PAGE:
I was one of those parents who dreaded the end of the school year. Because I am a planner, my angst would begin the minute spring break ended. While it was great to not wear socks anymore, I knew what was coming my way: If being busy were an extreme sport, I could have been a gold medal contender.
By the time I flipped the calendar to May, if I wasn’t attending an event, getting ready to go somewhere, or getting someone else ready, then I knew I was forgetting something. With three kids and a job teaching at our local high school, the last weeks of the year were defined by not having one spare minute.
This spring, however, is filled with a kind of silence that I was not prepared for.
Now that my kids have all graduated from high school, I have become more of a spectator and sherpa than an organizer. When they come home from college they see home as a refuge where they can relax, get fed, and take it easy. They want it quiet.
So many of the people I used to see at school functions, community events, and athletic contests are no longer on the radar. That doesn’t mean we like each other less, but our paths just don’t cross with the same frequency or without effort.
Although I hadn’t planned for this, I am also not teaching right now. For the first time in 25 years, I’m not running my life according to a high school bell schedule. I don’t need to set aside a few hours at Panera to meet with students, and I don’t need to carve out time to grade essays or write recommendations or plan classes or meet with colleagues.
As the person who has always looked ahead, not back, I never thought I would write or say these words, but I miss it all – truly, madly, deeply.
I miss highlighting all the school events that pertained to my three kids, all at different schools. There’s nothing like having a band concert to attend on Monday, Tuesday, and Wednesday, plus all the orchestra, choir, and theatre events I attended to be amazed by my students.
I miss marking up the calendar with my own color key – a different hue for each kid – to record soccer, baseball, and lacrosse (for a minute) games and tennis matches.
I miss “watching” those games with my gal pals. I will never forget standing beside my mom crew on a windy, snow-wet Mother’s Day as we watched our boys play soccer and wondered why there were no sporting events on the calendar for Father’s Day. Oh, the laughs we had and the bonds we made as we froze our asses off no matter how well we dressed.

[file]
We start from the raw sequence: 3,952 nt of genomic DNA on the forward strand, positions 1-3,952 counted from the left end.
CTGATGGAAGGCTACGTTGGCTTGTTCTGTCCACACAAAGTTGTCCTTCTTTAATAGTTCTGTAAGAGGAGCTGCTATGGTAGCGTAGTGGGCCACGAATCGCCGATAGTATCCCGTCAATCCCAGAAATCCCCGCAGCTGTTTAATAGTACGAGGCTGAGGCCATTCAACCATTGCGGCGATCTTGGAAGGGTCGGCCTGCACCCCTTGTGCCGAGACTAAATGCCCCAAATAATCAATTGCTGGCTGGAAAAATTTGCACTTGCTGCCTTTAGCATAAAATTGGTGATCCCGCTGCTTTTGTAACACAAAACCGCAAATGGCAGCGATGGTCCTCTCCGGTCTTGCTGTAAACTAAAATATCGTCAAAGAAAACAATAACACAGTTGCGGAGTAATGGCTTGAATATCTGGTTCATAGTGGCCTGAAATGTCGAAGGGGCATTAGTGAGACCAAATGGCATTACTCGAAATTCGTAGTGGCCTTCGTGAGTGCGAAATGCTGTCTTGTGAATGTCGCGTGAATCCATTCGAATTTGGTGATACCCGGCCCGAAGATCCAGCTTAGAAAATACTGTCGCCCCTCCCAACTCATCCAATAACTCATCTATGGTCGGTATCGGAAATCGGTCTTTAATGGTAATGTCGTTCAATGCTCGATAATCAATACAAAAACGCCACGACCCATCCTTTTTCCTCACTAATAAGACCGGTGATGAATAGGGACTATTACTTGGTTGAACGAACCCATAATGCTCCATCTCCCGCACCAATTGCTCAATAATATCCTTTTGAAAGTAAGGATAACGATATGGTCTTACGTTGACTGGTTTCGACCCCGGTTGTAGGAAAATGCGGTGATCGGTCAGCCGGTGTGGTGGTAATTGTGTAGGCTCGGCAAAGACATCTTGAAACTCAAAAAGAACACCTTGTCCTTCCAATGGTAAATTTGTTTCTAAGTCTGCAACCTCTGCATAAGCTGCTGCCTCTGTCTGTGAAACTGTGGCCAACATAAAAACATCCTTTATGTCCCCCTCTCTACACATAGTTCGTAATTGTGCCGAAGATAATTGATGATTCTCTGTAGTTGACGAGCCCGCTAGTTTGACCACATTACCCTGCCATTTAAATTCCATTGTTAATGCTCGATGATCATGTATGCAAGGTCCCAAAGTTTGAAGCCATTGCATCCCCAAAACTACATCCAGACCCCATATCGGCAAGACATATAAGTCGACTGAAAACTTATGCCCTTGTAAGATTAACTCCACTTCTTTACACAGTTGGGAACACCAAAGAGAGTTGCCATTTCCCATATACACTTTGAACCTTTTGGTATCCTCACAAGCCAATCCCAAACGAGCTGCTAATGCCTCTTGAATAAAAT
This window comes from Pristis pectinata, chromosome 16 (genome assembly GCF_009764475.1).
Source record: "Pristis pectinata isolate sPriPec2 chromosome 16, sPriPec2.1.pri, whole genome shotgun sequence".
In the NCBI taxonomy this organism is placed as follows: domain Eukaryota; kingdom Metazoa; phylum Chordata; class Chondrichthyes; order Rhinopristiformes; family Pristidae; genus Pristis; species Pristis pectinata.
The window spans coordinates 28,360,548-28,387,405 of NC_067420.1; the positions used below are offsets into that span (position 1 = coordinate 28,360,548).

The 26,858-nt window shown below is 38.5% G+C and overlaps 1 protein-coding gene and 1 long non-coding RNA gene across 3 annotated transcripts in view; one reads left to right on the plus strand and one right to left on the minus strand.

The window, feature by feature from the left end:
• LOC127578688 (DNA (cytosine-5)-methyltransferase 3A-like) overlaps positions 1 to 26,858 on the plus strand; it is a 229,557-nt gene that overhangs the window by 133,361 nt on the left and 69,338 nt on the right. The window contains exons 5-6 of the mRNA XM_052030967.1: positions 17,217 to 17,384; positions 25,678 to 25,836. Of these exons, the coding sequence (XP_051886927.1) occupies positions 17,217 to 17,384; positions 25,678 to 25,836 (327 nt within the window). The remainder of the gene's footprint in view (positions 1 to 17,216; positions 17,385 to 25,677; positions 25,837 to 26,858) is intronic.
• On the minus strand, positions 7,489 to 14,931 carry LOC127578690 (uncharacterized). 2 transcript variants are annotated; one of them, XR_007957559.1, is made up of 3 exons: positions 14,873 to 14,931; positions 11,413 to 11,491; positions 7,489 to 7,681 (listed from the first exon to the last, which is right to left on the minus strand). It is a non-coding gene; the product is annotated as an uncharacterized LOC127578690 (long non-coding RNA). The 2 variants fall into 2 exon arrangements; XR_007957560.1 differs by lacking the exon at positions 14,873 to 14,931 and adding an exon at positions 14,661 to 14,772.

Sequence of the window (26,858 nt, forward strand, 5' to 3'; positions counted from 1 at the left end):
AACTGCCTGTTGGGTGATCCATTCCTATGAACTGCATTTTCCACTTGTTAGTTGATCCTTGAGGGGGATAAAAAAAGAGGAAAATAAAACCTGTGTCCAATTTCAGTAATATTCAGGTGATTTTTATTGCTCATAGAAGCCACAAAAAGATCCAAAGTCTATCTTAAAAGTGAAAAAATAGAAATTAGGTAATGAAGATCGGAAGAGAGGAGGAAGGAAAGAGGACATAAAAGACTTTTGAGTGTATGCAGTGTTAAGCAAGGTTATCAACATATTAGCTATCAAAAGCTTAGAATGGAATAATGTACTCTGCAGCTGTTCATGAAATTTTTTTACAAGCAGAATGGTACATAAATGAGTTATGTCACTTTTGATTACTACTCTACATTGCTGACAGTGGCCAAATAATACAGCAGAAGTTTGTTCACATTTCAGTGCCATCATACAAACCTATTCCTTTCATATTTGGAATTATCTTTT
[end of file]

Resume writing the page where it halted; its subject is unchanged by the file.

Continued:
I miss cooking at 11 pm so that there would be food to eat in the three and half minutes when someone was home to shovel something in. I even miss racing to Costco to get Gatorade and the much-debated team snack that needed to be nut-free and somewhat healthy, the cake for Senior Day, or the fixings for the ice cream sundae party I hosted for my students.
I miss sitting down at the kitchen table on Thursday to write a minute-by-minute schedule for the weekend. On Friday night, my husband and I would convene to go over the schedule and then, Mission Impossible style, I would hand him is documents.
I miss getting up early on Saturday morning to have my husband ask me to repeat what he had to do just one more time because apparently Friday night was too long ago. Never was someone so good at looking like he was listening but taking in nothing.
I miss spending the day driving my super-cool mini-van full of smelly boys from the morning soccer game to the afternoon soccer game, then to the baseball diamond. On many days, we’d arrive just in time for the onset of thunderstorms that delayed or canceled the game – spring is naughty that way.
I miss racing home after school to walk the dog and then bolting to watch my kid in his tennis match, knowing full well that I would be too late for the first set and perhaps the entire match. I hope I got credit for effort.
I miss the absolute frenzy of wrapping up the school year and getting kids ready for camp. There’s nothing like going to Target to shop for graduation gifts, teacher gifts, and camp toiletries all at the same time.
I miss hustling through the last weeks of the year with my students as we read Macbeth just before final exams. I can picture my juniors wearing purple and black witches’ hats and circling around the cauldron as they acted out Act 4, Scene 1 of the play. “Double, double toil and trouble/Fire burn and cauldron bubble” just doesn’t get old.
I miss hugging my seniors as they leave the classroom one last time. In our final days together we celebrated how far they had come, reflected on the challenges they’d faced, and anticipated the adventures ahead.
I miss shoehorning in the senior recitals and grad parties for my students, feeling so honored to have been invited. There is something magical about seeing students in their element and having the opportunity to enjoy the moment with their parents and friends.
If I were being completely honest, I would go back through this list and mark the things that I don’t miss so much. And there are probably a few that I really don’t miss at all.
But what I do miss is the sense of purpose that comes from being needed as a parent and as a teacher; that feeling that in some way or other, I’m helping others find their place in the universe.
I know that I will get used to the new sound of my life, and that I will ultimately embrace it. I just hope that in this moment of silence, I will be able to discover a new purpose, one that gives me as much joy and meaning as the past 25 years have.